When Griffin turns up unexpectedly and begs for a second chance, Sophie feels more confused than ever. Because maybe, just maybe, she’s started to have feelings for someone else . . . Someone who is definitely not available.
This is going to be the worst Christmas break ever… or is it?
God, this was SUCH a hit for me! I lowkey wanna reread this already, but I WILL hold off until December, because it’s Christmas season, and therefore, the appropriate time for it. This was actually so delightful and I couldn’t stop smiling throughout – it was such a funny book. It is comedic GOLD. The family banter was perfection, and I haven’t laughed this much and this hard when reading a book/watching a movie in a long time, and it was a great feeling. The large family was a huge highlight. I love how fun the big family was, and reminds me of some fond memories of some of my own family gatherings with my cousins in Malaysia. Obviously, my direct-extended family isn’t as big, but you know.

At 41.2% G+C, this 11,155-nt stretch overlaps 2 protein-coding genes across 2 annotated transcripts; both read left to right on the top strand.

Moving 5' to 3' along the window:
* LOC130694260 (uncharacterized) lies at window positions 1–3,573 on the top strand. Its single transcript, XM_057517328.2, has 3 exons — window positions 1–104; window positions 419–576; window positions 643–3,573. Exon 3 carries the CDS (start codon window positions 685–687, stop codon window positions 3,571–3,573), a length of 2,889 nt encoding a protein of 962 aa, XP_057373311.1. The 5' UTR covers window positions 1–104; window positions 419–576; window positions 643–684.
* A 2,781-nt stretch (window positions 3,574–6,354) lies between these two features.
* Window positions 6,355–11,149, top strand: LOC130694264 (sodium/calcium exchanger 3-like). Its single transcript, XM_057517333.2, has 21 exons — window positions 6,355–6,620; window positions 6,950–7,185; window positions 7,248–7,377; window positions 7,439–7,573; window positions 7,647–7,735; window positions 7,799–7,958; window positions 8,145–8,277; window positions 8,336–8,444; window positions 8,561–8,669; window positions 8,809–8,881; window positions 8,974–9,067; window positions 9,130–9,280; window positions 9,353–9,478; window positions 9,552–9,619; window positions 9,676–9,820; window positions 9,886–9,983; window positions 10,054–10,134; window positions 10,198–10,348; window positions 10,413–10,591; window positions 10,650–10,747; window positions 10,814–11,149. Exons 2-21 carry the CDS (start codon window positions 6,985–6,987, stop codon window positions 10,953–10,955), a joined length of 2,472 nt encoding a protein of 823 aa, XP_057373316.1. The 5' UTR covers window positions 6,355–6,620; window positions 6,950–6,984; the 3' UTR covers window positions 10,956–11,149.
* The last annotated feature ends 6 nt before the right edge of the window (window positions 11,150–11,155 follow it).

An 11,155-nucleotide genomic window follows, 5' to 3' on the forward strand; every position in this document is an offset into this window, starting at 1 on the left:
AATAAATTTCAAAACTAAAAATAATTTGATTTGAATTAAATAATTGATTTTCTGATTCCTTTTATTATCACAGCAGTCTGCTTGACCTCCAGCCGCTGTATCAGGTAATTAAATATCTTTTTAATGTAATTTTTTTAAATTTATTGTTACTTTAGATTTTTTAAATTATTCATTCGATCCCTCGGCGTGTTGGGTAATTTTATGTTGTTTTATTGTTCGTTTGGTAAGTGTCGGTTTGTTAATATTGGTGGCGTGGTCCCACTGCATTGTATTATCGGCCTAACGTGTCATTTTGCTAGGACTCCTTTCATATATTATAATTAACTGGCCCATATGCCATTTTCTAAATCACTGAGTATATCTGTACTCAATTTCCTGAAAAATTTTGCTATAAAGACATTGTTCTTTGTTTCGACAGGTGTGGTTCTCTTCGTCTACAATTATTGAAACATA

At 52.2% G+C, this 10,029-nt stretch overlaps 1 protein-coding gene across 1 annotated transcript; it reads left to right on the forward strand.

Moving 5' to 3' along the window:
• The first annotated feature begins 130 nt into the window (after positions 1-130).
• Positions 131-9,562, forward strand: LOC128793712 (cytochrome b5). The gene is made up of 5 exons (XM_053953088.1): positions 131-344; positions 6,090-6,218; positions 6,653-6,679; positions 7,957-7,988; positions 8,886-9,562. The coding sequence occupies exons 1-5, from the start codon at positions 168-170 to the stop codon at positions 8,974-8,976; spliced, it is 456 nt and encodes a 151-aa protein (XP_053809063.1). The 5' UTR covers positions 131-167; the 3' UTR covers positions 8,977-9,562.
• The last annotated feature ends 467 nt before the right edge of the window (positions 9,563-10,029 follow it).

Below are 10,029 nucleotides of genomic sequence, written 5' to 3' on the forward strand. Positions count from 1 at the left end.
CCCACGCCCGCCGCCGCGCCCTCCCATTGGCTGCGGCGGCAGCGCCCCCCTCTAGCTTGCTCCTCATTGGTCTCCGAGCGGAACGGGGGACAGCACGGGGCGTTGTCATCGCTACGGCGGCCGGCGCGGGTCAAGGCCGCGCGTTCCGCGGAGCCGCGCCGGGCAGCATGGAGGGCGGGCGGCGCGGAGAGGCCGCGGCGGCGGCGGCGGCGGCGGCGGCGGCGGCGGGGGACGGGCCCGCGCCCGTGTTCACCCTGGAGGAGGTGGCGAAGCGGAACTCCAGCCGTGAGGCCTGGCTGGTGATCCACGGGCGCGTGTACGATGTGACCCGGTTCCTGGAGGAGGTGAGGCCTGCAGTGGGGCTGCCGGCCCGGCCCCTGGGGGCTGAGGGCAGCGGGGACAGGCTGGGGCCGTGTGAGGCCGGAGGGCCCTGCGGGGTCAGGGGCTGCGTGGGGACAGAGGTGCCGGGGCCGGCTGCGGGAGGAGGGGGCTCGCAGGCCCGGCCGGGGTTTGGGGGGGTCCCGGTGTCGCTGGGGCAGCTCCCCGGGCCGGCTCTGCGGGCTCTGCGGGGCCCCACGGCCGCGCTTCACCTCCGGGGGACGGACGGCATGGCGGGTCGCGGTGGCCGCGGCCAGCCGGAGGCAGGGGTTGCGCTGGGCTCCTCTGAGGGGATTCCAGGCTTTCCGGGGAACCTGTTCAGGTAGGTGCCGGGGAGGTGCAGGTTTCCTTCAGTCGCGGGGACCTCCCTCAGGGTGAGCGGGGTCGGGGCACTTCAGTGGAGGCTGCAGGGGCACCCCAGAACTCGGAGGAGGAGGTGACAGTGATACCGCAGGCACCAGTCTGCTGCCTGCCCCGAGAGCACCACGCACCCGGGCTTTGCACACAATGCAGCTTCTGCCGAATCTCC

The tight plot structure (of the 10 Blind Dates) actually worked well for me and kept me so invested – I had to know what the dates were and how they were gonna turn out, even though I knew what was coming. Another thing I loved was the sister relationship so much, and it struck the balance between funny, making fun of but also poignant, tender and sweet.
As much as I loved this book, I did have two gripes about it. Firstly, the grey area cheating did make me feel very uncomfortable, and I know it’s all done for the sake of ~romance~, and that the girlfriend was not the nicest person, but it was not okay at all. I feel like this could have been done so much better without that part. Also, is the love interest part Filipino? It felt a little ambiguous.